Past Courses

To view course videos click on the title of the past course.

Looking for our really old courses (going back to the founding of the HSP program)? You can find them in our Course Archive.

Professor: Peter Medine

This seminar will concentrate on eight of Shakespeare's comedies, among them Merchant of Venice, Twelfth Night, Measure for Measure, and The Tempest. The approach will assume that comedy is a genre distinguished not by light-hearted humor or triviality but by structure of plot. The action moves from conflict and separation to resolution and union, and the plays typically end in betrothal or marriage. But whatever its romance, Shakespeare's comedy is serious and psychologically realistic. The plays explore the hazards of...

Course Time and Dates:
THURSDAYS 1:00 p.m. to 4:00 p.m. January 26 - April 6, 2017. No class on March 16.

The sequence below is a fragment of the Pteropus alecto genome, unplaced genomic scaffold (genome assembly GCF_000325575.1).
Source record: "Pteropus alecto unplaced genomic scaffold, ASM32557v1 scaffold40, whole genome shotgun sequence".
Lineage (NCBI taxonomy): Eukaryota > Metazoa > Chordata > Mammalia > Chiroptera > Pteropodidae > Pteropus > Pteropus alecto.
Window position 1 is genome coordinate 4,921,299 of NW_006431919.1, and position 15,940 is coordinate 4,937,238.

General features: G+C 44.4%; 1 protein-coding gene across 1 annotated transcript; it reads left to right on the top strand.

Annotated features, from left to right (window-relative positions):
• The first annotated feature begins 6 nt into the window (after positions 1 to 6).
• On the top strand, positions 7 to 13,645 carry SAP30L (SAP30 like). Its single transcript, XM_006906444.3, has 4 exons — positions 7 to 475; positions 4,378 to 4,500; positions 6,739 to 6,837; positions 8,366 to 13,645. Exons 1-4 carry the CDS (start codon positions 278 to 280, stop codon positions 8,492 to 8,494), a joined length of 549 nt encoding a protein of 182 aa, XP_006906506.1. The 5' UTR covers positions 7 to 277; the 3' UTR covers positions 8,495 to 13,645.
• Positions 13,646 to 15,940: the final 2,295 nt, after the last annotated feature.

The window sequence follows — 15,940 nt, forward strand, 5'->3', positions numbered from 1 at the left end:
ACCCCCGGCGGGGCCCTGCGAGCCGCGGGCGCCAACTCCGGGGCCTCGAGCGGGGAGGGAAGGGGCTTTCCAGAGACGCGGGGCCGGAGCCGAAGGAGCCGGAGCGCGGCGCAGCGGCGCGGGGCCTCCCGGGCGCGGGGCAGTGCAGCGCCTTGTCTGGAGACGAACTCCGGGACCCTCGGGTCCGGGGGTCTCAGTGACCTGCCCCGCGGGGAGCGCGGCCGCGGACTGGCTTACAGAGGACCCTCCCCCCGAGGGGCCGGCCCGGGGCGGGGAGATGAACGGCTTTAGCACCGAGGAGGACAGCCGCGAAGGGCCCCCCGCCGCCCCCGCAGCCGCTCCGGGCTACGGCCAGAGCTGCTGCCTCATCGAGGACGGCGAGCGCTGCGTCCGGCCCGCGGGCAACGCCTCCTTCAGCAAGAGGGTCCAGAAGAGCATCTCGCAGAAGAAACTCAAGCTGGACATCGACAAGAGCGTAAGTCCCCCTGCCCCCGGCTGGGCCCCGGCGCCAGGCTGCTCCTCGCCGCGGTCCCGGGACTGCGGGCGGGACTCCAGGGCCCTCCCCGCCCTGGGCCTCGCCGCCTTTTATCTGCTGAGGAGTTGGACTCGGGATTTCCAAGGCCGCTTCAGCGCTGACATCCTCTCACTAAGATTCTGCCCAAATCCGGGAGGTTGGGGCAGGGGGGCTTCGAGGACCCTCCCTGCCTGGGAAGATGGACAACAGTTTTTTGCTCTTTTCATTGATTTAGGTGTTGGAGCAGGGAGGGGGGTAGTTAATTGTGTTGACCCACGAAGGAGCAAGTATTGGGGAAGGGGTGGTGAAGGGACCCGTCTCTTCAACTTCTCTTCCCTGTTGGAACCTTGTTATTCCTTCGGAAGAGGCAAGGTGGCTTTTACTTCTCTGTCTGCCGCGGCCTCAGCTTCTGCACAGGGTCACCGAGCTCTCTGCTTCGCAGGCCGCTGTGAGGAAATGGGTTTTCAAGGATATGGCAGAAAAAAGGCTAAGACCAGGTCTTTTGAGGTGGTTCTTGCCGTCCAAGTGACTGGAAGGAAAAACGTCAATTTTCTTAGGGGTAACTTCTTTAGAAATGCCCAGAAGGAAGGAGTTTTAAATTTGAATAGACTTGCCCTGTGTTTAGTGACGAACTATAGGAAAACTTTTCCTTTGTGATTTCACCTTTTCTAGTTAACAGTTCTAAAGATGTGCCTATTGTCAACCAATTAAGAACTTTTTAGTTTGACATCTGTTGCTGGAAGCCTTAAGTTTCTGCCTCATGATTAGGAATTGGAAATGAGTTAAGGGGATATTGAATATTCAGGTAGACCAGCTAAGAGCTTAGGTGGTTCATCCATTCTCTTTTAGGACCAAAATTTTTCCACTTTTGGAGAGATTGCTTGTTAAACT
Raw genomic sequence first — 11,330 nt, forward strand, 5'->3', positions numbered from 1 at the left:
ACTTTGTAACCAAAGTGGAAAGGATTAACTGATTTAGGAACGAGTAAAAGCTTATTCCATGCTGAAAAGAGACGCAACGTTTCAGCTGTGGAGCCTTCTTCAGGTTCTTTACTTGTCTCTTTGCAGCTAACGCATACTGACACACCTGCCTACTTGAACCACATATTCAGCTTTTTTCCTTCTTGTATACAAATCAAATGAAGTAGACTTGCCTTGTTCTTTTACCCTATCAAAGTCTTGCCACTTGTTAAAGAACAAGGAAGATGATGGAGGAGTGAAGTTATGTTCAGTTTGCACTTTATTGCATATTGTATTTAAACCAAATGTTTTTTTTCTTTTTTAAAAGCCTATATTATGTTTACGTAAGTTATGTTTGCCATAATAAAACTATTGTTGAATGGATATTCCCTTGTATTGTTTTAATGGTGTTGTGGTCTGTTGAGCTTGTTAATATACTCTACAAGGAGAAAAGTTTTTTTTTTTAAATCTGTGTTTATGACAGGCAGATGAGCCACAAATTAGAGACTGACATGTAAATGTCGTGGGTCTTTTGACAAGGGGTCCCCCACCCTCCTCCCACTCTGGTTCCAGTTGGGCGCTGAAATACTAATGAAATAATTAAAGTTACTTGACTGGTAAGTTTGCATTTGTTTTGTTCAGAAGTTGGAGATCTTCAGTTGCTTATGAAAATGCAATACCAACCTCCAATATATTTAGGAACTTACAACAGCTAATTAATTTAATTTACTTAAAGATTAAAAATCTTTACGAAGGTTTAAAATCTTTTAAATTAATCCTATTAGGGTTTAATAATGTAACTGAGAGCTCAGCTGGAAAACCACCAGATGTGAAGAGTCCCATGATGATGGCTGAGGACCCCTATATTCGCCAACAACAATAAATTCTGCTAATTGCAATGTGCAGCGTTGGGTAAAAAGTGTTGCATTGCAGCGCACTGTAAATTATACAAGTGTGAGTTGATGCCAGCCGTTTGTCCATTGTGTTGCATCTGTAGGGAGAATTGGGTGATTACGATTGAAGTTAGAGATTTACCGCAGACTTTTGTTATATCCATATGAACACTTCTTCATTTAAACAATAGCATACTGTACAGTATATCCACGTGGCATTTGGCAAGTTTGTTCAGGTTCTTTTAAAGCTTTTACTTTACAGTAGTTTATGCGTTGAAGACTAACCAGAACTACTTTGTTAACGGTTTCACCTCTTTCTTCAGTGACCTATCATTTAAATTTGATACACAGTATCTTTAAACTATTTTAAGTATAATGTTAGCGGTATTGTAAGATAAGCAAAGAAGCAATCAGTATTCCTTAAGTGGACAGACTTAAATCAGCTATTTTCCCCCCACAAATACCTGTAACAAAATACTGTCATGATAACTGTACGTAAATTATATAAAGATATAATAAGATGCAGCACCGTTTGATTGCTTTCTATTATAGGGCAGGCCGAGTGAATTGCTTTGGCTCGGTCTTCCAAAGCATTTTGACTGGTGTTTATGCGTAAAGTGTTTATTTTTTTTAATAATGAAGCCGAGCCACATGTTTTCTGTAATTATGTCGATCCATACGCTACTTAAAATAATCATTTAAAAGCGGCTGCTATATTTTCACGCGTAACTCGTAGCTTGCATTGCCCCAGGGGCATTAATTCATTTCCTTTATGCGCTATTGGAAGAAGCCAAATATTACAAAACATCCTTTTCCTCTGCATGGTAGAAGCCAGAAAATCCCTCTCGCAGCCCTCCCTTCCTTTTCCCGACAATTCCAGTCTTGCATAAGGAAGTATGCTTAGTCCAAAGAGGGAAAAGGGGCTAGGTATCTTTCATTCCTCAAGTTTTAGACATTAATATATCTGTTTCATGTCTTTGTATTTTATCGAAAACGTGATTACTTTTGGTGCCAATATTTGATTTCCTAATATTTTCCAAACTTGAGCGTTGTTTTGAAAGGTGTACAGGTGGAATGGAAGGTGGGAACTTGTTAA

Dorothy Rubel Room
Professor: Susan Karant-Nunn

This course surveys the Reformation. Beginning with Europe at the end of the fifteenth century, we discuss why Martin Luther broke with the late-medieval Roman Catholic Church, and explore traditional and novel theologies and ecclesiastical practices. We touch on other actors and movements like the Swiss Reformation (Ulrich Zwingli and John Calvin) and the English Anglican/Puritan reforms. In addition, we look at smaller nonconformist ways of thinking like the Anabaptists and their martyrdom at the hands of Protestants and Catholics alike....

Course Time and Dates:
THURSDAYS 9:00 a.m. to 12:00 p.m. January 26 - April 6, 2017. No class on March 16.
Dorothy Rubel Room
Professor: Mary Beth Haralovich

Set decorators call it the art of silent storytelling--how art direction and production design (everything on screen) establish and convey character and story. We examine this “narrative space” through three topics. “Life Stories” that range from personal to epic: class relations in WWI prisoner of war camps (Jean Renoir, La Grande Illusion); a father-daughter relationship in 1960s Japan (Yasuhiro Ozu, An Autumn Afternoon); and ethnicity in Paris suburbs (Mathieu Kassovitz, La Haine). “Meditations on Landscape”...

Course Time and Dates:
WEDNESDAYS 1:00 p.m. to 3:00 p.m. January 25 - April 5, 2017. No class on March 15.
Dorothy Rubel Room
Professor: Bruce Chamberlain